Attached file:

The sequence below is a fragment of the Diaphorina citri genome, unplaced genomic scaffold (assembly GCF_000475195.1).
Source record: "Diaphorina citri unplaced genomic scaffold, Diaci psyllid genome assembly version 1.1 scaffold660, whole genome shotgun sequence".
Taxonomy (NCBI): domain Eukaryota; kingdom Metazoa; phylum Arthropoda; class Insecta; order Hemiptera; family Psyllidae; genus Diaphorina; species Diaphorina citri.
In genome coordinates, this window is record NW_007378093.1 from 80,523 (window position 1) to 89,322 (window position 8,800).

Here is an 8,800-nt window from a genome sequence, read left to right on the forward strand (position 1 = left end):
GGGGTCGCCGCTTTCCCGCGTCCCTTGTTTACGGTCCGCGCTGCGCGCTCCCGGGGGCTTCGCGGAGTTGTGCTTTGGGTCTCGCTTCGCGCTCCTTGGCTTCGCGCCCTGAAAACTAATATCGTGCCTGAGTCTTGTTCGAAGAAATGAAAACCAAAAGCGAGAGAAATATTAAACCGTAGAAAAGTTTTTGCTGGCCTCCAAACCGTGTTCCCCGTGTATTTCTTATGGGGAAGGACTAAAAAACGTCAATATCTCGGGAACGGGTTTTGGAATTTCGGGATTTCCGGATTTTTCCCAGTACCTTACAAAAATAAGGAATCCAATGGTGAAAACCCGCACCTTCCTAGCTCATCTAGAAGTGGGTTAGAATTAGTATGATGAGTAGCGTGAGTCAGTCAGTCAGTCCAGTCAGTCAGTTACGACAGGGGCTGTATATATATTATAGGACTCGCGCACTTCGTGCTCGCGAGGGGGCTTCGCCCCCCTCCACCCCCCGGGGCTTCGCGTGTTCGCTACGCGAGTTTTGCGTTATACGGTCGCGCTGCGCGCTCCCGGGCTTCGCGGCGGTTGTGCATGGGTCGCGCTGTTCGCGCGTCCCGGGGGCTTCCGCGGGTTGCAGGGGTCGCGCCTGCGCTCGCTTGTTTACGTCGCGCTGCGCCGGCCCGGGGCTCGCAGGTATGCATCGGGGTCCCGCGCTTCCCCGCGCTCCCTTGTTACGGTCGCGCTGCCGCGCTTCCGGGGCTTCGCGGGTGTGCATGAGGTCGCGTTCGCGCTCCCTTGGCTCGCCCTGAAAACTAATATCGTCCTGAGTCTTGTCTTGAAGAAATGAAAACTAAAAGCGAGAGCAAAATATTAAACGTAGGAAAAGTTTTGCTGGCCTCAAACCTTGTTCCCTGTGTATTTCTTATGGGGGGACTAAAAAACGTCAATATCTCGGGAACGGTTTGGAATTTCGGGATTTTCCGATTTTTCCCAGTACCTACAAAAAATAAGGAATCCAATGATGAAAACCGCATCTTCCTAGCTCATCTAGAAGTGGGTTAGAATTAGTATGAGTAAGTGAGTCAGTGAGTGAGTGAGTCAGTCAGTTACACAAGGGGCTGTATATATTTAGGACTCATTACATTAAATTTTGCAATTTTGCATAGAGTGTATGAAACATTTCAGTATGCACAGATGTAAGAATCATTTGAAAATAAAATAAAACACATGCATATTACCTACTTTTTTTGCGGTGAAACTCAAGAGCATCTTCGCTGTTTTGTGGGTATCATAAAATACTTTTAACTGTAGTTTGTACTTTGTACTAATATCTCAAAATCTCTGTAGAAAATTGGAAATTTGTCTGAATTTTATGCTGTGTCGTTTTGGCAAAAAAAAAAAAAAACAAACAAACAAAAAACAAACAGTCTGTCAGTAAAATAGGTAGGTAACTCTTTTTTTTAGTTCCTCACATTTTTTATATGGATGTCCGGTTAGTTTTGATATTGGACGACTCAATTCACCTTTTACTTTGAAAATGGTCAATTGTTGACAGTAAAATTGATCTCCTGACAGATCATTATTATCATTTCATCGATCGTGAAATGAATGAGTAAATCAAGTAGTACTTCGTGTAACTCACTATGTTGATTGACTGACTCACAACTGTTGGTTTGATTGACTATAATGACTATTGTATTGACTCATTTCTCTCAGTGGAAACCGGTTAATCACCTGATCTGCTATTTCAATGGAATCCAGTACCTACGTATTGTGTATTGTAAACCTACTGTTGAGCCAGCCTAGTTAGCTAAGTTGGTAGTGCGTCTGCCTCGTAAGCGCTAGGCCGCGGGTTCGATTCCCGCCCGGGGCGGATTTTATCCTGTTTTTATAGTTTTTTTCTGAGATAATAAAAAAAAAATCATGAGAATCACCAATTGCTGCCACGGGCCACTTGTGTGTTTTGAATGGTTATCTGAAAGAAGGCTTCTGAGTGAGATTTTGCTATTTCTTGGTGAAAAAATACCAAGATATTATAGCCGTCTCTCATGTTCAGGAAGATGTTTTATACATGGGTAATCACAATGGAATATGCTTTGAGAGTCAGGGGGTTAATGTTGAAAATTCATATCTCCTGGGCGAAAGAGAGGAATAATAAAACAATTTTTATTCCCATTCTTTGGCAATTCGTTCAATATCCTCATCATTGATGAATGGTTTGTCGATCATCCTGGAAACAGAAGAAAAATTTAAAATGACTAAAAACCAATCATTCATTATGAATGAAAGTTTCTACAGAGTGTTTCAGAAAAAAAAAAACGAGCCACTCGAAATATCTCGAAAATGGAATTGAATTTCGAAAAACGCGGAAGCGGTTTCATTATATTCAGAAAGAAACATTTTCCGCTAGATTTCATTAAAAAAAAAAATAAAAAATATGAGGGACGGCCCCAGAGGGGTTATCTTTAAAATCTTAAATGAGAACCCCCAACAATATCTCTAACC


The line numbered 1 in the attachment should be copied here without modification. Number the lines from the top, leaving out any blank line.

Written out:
The sequence below is a fragment of the Diaphorina citri genome, unplaced genomic scaffold (assembly GCF_000475195.1).